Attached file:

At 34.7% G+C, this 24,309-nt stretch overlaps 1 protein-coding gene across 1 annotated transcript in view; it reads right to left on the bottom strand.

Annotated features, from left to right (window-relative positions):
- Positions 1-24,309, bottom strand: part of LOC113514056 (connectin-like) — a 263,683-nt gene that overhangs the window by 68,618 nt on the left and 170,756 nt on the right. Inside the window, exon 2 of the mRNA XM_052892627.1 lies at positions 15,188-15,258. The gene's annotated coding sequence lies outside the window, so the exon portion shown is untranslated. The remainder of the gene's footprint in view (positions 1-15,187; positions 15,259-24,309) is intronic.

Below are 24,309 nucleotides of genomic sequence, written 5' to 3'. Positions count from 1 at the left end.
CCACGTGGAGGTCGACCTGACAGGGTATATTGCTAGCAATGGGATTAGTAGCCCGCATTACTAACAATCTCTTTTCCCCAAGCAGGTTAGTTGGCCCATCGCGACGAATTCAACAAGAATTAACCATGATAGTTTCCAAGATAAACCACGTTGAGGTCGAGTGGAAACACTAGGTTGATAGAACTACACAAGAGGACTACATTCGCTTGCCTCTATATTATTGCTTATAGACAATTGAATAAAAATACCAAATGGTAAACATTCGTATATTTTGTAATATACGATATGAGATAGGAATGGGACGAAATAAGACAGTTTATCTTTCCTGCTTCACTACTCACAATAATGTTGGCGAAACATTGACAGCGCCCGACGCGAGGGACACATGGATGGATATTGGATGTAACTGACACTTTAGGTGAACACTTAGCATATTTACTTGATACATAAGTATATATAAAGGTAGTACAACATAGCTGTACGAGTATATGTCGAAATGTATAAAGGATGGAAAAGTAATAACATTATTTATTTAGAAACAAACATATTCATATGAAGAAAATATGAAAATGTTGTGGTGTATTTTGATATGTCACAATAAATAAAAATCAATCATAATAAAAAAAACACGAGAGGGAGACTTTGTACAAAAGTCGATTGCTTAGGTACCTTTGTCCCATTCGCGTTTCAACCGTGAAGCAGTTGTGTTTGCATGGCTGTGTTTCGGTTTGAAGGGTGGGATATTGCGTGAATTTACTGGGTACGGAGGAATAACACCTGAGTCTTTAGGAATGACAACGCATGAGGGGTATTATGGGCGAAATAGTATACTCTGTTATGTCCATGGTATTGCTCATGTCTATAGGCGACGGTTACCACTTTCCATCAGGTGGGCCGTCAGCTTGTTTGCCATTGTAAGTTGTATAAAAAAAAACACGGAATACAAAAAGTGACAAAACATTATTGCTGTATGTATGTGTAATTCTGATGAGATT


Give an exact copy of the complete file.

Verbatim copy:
At 34.7% G+C, this 24,309-nt stretch overlaps 1 protein-coding gene across 1 annotated transcript in view; it reads right to left on the bottom strand.

Annotated features, from left to right (window-relative positions):
- Positions 1-24,309, bottom strand: part of LOC113514056 (connectin-like) — a 263,683-nt gene that overhangs the window by 68,618 nt on the left and 170,756 nt on the right. Inside the window, exon 2 of the mRNA XM_052892627.1 lies at positions 15,188-15,258. The gene's annotated coding sequence lies outside the window, so the exon portion shown is untranslated. The remainder of the gene's footprint in view (positions 1-15,187; positions 15,259-24,309) is intronic.

Below are 24,309 nucleotides of genomic sequence, written 5' to 3'. Positions count from 1 at the left end.
CCACGTGGAGGTCGACCTGACAGGGTATATTGCTAGCAATGGGATTAGTAGCCCGCATTACTAACAATCTCTTTTCCCCAAGCAGGTTAGTTGGCCCATCGCGACGAATTCAACAAGAATTAACCATGATAGTTTCCAAGATAAACCACGTTGAGGTCGAGTGGAAACACTAGGTTGATAGAACTACACAAGAGGACTACATTCGCTTGCCTCTATATTATTGCTTATAGACAATTGAATAAAAATACCAAATGGTAAACATTCGTATATTTTGTAATATACGATATGAGATAGGAATGGGACGAAATAAGACAGTTTATCTTTCCTGCTTCACTACTCACAATAATGTTGGCGAAACATTGACAGCGCCCGACGCGAGGGACACATGGATGGATATTGGATGTAACTGACACTTTAGGTGAACACTTAGCATATTTACTTGATACATAAGTATATATAAAGGTAGTACAACATAGCTGTACGAGTATATGTCGAAATGTATAAAGGATGGAAAAGTAATAACATTATTTATTTAGAAACAAACATATTCATATGAAGAAAATATGAAAATGTTGTGGTGTATTTTGATATGTCACAATAAATAAAAATCAATCATAATAAAAAAAACACGAGAGGGAGACTTTGTACAAAAGTCGATTGCTTAGGTACCTTTGTCCCATTCGCGTTTCAACCGTGAAGCAGTTGTGTTTGCATGGCTGTGTTTCGGTTTGAAGGGTGGGATATTGCGTGAATTTACTGGGTACGGAGGAATAACACCTGAGTCTTTAGGAATGACAACGCATGAGGGGTATTATGGGCGAAATAGTATACTCTGTTATGTCCATGGTATTGCTCATGTCTATAGGCGACGGTTACCACTTTCCATCAGGTGGGCCGTCAGCTTGTTTGCCATTGTAAGTTGTATAAAAAAAAACACGGAATACAAAAAGTGACAAAACATTATTGCTGTATGTATGTGTAATTCTGATGAGATT